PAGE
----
Delaney on Failed GOP Farm Bill: It’s Time for a Bipartisan Approach

May 18, 2018
Press Release

WASHINGTON – Today, the House of Representatives considered H.R. 2, the Agriculture and Nutrition Act of 2018 – more commonly known as the Farm Bill. While the Farm Bill has been traditionally drafted on a bipartisan basis to serve as the primary agricultural and food policy tool for the federal government, this year, it has been hyper-partisan. For the first time in 46 years, the Farm Bill passed out of the House Committee on Agriculture without bipartisan support. Congressman John K. Delaney opposed the bill, which failed by a 198-213 vote.  

This partisan Farm Bill drastically cuts the Supplemental Nutrition Assistance Program (SNAP). By reducing funding by $23 billion, it negatively impacts the 40 million struggling Americans who rely on this program to put food on their tables. Two out of every three people who receive assistance from SNAP are children, disabled, or elderly, and these cuts threaten the free school meals for 265,000 children and moves nearly 1.5 million veterans closer to poverty.

The Farm Bill undermines efforts to protect farmland and its surrounding environment by eliminating the Conservation Stewardship Program (CSP), the nation’s largest working lands conservation program that helps farmers implement sustainable farming practices, and rolls back environmental safeguards.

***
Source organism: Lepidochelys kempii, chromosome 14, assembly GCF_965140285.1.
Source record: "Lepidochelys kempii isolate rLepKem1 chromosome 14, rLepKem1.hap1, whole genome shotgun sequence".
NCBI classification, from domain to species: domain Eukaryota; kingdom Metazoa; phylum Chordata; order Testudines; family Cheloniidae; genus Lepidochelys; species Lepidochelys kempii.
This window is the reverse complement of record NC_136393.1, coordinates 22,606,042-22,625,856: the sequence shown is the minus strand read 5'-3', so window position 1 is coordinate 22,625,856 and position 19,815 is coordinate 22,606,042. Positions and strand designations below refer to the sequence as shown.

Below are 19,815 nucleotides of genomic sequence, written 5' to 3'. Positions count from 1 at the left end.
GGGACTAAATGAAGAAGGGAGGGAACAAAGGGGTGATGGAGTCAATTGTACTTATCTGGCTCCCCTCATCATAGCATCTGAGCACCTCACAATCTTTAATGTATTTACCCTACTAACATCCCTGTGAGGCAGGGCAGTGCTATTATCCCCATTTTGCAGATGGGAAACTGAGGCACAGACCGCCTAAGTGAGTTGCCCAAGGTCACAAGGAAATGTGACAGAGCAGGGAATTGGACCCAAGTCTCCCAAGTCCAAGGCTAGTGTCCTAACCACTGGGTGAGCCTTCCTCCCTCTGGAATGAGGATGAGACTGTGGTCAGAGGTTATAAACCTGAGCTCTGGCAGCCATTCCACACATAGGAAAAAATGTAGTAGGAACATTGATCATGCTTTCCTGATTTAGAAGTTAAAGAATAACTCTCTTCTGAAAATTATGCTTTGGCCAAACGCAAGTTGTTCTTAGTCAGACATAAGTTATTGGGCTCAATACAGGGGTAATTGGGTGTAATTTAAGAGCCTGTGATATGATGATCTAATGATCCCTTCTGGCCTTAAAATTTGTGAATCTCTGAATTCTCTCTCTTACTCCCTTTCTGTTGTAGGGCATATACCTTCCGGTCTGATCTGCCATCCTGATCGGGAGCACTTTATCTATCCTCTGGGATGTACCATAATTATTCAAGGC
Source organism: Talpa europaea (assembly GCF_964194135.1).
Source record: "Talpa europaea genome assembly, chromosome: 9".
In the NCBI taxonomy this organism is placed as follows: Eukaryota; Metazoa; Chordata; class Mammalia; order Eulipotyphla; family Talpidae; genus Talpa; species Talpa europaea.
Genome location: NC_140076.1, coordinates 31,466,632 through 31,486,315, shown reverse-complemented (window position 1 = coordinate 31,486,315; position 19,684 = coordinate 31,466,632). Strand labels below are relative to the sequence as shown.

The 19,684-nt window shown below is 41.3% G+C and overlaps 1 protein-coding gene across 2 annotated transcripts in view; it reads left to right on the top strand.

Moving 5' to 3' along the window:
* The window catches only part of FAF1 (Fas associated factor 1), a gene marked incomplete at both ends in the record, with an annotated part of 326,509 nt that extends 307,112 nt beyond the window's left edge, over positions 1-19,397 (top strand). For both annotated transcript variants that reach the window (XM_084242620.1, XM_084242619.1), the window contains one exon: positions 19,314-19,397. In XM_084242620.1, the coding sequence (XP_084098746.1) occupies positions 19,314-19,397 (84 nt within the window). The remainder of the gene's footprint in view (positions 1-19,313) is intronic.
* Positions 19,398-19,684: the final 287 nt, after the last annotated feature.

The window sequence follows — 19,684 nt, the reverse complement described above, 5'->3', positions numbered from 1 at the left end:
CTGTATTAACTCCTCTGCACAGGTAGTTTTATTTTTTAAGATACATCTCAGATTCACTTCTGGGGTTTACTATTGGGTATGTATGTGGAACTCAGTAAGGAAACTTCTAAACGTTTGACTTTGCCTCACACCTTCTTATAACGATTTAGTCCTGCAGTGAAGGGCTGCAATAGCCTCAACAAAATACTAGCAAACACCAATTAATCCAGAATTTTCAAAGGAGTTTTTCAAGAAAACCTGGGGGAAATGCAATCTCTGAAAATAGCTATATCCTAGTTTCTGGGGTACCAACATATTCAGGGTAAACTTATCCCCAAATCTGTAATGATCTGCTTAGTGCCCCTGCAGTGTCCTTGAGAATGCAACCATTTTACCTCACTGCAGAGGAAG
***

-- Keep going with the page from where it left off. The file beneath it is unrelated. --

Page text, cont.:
“It’s hard to overstate just how disastrous and shameful this bill is and it is a victory for the country that it was rejected by a bipartisan vote,” said Congressman John K. Delaney (MD-6). “This hyper-partisan distortion of a farm bill is a reversal of decades of good precedent and is a huge missed opportunity to actually work together in a constructive way. The fact is, 43% of U.S. households don't earn enough to afford a monthly budget and 70% of our children live in a county where there is no evidence of upward mobility. Yet, Republican leaders can somehow justify this attempted cut to SNAP after voting for a tax bill that adds nearly $2 trillion to our deficit, we simply have to have better priorities. Today’s vote shows that the answer is working in a bipartisan manner and focusing on the goals that we all agree on: to help farmers thrive in a global marketplace, encourage rural economic growth, and support families.”

Providing only modest support of $1.40 per person per meal, SNAP lifts 8 million Americans out of poverty every year, including 4 million children, and is one of the most effective anti-poverty programs we have. Fundamentally, SNAP serves as a short-term fallback for families facing adversity through unemployment or underemployment, with the average SNAP recipient using the program for only 10 months. Research has shown the benefits of these programs continue for years after participation in the program has ended.

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